The U.S. credit card industry has historically been somewhat slow to adopt new technology.
Fortunately, we have witnessed dramatic improvements in technological advances in the U.S. card space over the last decade or so. A whole new industry called fintech, a catchy term that is short for the phrase “financial technologies,” has emerged and become quite popular.
Fintech has had a significant impact on the card industry and has resulted in a number of exciting card innovations and new product offerings. This has been welcomed news for consumers, particularly consumers with poor credit scores.
- What does the fintech industry entail, specifically as it relates to credit cards?
- How you as a cardholder may have already benefited from fintech and can best leverage fintech to your financial advantage going forward.
What exactly is fintech?
Fintech is simply technology that is used to improve the delivery of financial services. Namrata Singhal, who humbly holds a Harvard MBA and works in the fintech space, explains that fintech is a catch-all term that encompasses several areas.
“Just as financial services itself is an enormous and wide industry, spanning across many different verticals and disciplines, fintech is an equally broad catch-all bucket,” she says. “Until recently, the act of borrowing, setting up new accounts at banks, transferring funds or investing involved face-to-face interaction with bank employees. Fintech refers to the entire suite of various software and hardware solutions which make these activities more accessible and/or faster largely via the internet.”
While the term has only become popular in the past decade or so, it has driven how consumers interact with money for well over a century. According to Singhal, you “could even look at the ATM machine as an early version of fintech – in that, it made it easier for customers to withdraw money without having to wait in line for a bank teller.”
Singhal adds that fintech companies today “are involved in streamlining or disrupting financial services in areas ranging from lending to payment processing, to investing and saving.” The general goal of all companies is to use and scale technology to reduce costs and/or improve the customer experience.
What is a neobank and how does it differ from a traditional bank?
Neobank is another buzzword that is often used in conjunction with fintech companies. Singhal notes that the British call them “challenger banks.”
Neobanks offer many of the services of a traditional brick-and-mortar bank (that has physical branches that you can walk into) but are typically virtual and fully digital. Singhal explains that “essentially a neobank is an entirely online virtual bank where all services and interactions with the consumer are conducted at a distance as opposed to at a traditional physical branch.”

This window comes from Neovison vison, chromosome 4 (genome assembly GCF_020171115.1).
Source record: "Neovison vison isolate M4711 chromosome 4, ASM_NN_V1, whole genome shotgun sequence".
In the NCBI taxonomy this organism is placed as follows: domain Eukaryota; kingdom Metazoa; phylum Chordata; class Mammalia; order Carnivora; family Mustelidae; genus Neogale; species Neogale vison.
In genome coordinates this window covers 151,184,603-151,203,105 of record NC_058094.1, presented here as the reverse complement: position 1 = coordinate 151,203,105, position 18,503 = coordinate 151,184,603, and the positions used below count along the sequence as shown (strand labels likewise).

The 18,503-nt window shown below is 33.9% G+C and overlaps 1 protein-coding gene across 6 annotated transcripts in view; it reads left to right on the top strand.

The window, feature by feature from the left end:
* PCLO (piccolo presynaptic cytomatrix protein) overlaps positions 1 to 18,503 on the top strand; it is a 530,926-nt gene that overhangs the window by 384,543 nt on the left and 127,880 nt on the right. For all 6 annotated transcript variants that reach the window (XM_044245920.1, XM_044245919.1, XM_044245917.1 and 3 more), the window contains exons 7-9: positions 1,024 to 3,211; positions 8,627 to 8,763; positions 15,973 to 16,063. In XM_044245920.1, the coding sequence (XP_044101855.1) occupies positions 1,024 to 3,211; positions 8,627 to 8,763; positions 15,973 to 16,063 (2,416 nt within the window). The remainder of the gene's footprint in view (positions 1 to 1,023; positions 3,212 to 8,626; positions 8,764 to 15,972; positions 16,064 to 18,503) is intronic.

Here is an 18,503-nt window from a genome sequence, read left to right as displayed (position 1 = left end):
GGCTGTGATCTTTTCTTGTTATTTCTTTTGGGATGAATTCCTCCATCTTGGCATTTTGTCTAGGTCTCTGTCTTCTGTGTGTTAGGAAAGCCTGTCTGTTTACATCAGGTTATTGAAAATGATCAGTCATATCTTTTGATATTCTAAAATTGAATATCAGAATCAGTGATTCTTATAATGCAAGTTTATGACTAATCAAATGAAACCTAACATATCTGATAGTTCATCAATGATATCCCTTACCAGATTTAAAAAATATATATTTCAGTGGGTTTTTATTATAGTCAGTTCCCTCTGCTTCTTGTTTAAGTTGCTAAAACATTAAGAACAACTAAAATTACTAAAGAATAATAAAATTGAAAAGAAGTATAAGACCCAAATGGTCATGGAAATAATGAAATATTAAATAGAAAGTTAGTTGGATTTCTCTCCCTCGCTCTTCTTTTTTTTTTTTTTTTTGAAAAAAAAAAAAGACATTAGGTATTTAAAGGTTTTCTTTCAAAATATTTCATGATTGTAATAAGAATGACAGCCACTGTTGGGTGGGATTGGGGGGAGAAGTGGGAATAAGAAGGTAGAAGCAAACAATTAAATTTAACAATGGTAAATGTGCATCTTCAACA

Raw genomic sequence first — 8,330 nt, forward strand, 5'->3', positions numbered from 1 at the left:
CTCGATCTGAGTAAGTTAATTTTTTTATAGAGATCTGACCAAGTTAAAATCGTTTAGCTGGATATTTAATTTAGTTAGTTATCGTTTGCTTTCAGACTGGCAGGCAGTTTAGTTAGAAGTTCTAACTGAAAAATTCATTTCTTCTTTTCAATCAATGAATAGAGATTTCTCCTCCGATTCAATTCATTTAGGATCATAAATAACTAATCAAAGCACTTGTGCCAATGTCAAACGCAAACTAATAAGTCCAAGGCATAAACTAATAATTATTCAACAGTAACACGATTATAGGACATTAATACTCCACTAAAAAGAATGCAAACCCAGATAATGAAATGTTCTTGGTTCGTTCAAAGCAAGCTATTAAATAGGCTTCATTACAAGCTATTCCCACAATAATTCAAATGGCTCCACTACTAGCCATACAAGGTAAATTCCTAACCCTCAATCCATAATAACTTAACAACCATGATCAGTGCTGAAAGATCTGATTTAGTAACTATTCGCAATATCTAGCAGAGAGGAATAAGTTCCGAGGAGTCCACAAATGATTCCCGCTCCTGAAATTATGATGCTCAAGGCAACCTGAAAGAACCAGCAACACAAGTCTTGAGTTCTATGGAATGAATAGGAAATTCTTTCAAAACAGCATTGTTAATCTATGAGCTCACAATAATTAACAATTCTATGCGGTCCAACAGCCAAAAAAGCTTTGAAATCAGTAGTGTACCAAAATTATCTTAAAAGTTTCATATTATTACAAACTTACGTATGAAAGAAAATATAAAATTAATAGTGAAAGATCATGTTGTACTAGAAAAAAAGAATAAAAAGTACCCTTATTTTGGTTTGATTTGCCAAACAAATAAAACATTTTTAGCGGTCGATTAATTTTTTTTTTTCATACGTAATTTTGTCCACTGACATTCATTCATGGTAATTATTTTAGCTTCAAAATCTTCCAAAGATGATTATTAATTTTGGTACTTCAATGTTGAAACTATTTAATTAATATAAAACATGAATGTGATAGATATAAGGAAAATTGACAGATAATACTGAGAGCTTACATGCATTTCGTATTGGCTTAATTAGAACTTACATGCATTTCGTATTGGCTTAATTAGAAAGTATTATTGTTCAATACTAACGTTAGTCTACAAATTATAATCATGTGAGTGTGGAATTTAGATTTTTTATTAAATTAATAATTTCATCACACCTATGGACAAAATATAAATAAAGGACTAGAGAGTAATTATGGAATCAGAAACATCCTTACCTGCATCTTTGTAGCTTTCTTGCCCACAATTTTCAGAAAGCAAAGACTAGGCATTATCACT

She adds that banks like TD Bank help set the stage for neobanks “when they strategically chose to piggy-back on other bank ATM machines and refund their customers the cost of using other bank ATMs instead of investing in making their own ATM machines.”
While neobanks may not offer all of the benefits of a traditional bank (also known as an incumbent bank), they attempt to offer many of the same services including credit cards, short-term loans, mortgages, and money transfer functionalities.
Interestingly enough, Beverly Harzog, a consumer finance analyst with U.S. News and World Report, notes that neobanks actually often “develop a partnership with a bank. The partnership is typically done so they can offer bank accounts that are FDIC-insured.”
Unlike banks that rely heavily on interest or finance charges and penalty fees for revenue, a large portion of the income of neobanks is made up of merchant or processing fees received when customers pay with their debit or credit card. These fees are generally not seen as being as punitive in nature, so this can help give the perception that neobanks are more consumer-friendly.
What are the pros and cons of neobanks, particularly regarding credit cards?
The cost savings of neobanks are noteworthy. Harzog explains that since neboanks are virtual, expenses for neobanks are usually lower than traditional banks. As a result, many neobanks can offer competitive interest rates and lower fees. She cautions, though, that “there are premium services with fees, too, so make sure you understand the terms of any account you open.”
Singhal echoes Harzog’s remarks by adding that “some neobanks have genuine business model savings from not having to fund brick and mortar businesses.” And that some are truly looking to pass these savings back to the customer. Like Harzog, she warns, however, that “not all enticing offers are truly attractive.”